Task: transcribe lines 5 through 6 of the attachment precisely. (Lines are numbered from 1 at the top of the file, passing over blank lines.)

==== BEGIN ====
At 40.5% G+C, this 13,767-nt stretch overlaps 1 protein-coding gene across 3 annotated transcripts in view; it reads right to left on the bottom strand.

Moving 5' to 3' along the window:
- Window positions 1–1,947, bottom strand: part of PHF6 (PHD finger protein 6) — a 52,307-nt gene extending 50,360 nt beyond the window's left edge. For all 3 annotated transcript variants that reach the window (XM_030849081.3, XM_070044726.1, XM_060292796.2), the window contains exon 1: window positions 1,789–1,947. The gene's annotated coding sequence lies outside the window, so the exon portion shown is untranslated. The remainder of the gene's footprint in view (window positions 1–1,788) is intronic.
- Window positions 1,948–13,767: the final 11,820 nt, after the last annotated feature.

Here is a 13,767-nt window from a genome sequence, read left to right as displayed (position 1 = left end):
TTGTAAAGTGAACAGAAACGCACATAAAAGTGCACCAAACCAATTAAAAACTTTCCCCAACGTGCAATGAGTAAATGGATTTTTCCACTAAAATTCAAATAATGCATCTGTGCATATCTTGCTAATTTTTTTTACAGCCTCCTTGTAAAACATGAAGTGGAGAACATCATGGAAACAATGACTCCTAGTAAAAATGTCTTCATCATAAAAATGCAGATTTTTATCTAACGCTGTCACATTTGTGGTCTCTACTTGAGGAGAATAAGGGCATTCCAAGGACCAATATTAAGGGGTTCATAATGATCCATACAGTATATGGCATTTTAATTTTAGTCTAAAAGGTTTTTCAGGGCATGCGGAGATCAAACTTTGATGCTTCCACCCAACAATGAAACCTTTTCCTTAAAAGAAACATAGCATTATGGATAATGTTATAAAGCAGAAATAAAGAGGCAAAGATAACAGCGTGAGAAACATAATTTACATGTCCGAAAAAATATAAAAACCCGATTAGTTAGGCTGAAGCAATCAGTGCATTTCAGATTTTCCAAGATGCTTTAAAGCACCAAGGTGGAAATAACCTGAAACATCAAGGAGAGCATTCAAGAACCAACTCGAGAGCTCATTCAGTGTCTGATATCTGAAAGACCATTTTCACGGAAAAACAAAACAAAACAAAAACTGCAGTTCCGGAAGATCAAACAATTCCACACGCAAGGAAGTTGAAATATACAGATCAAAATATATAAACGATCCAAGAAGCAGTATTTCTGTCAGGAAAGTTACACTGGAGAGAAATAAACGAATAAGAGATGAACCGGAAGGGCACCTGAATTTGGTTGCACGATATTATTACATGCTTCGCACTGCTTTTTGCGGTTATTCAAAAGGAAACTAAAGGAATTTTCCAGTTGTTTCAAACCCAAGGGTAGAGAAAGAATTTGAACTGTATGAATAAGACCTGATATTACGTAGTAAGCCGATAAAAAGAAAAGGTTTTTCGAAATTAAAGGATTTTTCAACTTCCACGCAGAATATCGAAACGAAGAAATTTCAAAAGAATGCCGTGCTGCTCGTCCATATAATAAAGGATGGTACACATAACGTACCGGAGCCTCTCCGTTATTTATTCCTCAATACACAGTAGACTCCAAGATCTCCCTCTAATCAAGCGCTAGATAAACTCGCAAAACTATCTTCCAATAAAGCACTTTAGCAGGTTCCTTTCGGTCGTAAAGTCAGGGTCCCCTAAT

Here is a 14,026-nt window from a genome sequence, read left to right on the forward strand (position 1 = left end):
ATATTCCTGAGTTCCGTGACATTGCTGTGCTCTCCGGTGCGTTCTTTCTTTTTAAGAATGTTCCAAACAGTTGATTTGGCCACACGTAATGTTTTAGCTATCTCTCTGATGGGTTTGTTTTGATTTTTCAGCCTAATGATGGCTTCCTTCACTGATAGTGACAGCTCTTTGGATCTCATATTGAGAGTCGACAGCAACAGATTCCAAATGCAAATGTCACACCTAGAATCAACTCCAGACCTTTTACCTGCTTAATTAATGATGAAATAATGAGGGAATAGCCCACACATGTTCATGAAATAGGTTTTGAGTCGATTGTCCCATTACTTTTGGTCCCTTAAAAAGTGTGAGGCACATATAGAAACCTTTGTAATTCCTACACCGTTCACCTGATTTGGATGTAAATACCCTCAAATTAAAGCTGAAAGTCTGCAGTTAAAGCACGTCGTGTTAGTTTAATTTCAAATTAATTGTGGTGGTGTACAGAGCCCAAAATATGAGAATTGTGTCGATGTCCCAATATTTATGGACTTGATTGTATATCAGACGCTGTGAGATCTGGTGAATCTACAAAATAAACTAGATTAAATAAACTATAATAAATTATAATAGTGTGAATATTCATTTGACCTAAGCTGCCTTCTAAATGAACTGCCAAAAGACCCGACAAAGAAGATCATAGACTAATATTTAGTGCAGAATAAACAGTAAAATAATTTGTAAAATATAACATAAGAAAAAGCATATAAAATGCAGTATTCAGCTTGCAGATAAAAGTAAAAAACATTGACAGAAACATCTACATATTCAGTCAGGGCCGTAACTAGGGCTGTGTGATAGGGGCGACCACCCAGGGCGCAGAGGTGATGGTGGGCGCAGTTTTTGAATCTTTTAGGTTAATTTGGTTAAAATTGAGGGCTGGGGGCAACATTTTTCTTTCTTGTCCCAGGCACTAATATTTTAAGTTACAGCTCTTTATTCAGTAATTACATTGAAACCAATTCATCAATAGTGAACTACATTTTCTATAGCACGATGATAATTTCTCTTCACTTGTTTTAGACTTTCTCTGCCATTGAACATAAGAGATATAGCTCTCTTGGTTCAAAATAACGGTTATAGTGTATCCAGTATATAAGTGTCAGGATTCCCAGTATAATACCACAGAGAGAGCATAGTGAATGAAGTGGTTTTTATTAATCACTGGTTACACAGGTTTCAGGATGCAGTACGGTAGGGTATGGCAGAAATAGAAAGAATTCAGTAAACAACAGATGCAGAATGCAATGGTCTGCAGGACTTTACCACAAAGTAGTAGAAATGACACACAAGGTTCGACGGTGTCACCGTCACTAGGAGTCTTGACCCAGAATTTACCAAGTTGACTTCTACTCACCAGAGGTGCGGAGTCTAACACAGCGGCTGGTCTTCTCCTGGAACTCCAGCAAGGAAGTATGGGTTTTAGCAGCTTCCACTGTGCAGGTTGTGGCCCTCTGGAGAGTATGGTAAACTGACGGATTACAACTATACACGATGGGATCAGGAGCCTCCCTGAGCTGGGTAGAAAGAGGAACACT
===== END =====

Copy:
Here is a 13,767-nt window from a genome sequence, read left to right as displayed (position 1 = left end):
TTGTAAAGTGAACAGAAACGCACATAAAAGTGCACCAAACCAATTAAAAACTTTCCCCAACGTGCAATGAGTAAATGGATTTTTCCACTAAAATTCAAATAATGCATCTGTGCATATCTTGCTAATTTTTTTTACAGCCTCCTTGTAAAACATGAAGTGGAGAACATCATGGAAACAATGACTCCTAGTAAAAATGTCTTCATCATAAAAATGCAGATTTTTATCTAACGCTGTCACATTTGTGGTCTCTACTTGAGGAGAATAAGGGCATTCCAAGGACCAATATTAAGGGGTTCATAATGATCCATACAGTATATGGCATTTTAATTTTAGTCTAAAAGGTTTTTCAGGGCATGCGGAGATCAAACTTTGATGCTTCCACCCAACAATGAAACCTTTTCCTTAAAAGAAACATAGCATTATGGATAATGTTATAAAGCAGAAATAAAGAGGCAAAGATAACAGCGTGAGAAACATAATTTACATGTCCGAAAAAATATAAAAACCCGATTAGTTAGGCTGAAGCAATCAGTGCATTTCAGATTTTCCAAGATGCTTTAAAGCACCAAGGTGGAAATAACCTGAAACATCAAGGAGAGCATTCAAGAACCAACTCGAGAGCTCATTCAGTGTCTGATATCTGAAAGACCATTTTCACGGAAAAACAAAACAAAACAAAAACTGCAGTTCCGGAAGATCAAACAATTCCACACGCAAGGAAGTTGAAATATACAGATCAAAATATATAAACGATCCAAGAAGCAGTATTTCTGTCAGGAAAGTTACACTGGAGAGAAATAAACGAATAAGAGATGAACCGGAAGGGCACCTGAATTTGGTTGCACGATATTATTACATGCTTCGCACTGCTTTTTGCGGTTATTCAAAAGGAAACTAAAGGAATTTTCCAGTTGTTTCAAACCCAAGGGTAGAGAAAGAATTTGAACTGTATGAATAAGACCTGATATTACGTAGTAAGCCGATAAAAAGAAAAGGTTTTTCGAAATTAAAGGATTTTTCAACTTCCACGCAGAATATCGAAACGAAGAAATTTCAAAAGAATGCCGTGCTGCTCGTCCATATAATAAAGGATGGTACACATAACGTACCGGAGCCTCTCCGTTATTTATTCCTCAATACACAGTAGACTCCAAGATCTCCCTCTAATCAAGCGCTAGATAAACTCGCAAAACTATCTTCCAATAAAGCACTTTAGCAGGTTCCTTTCGGTCGTAAAGTCAGGGTCCCCTAAT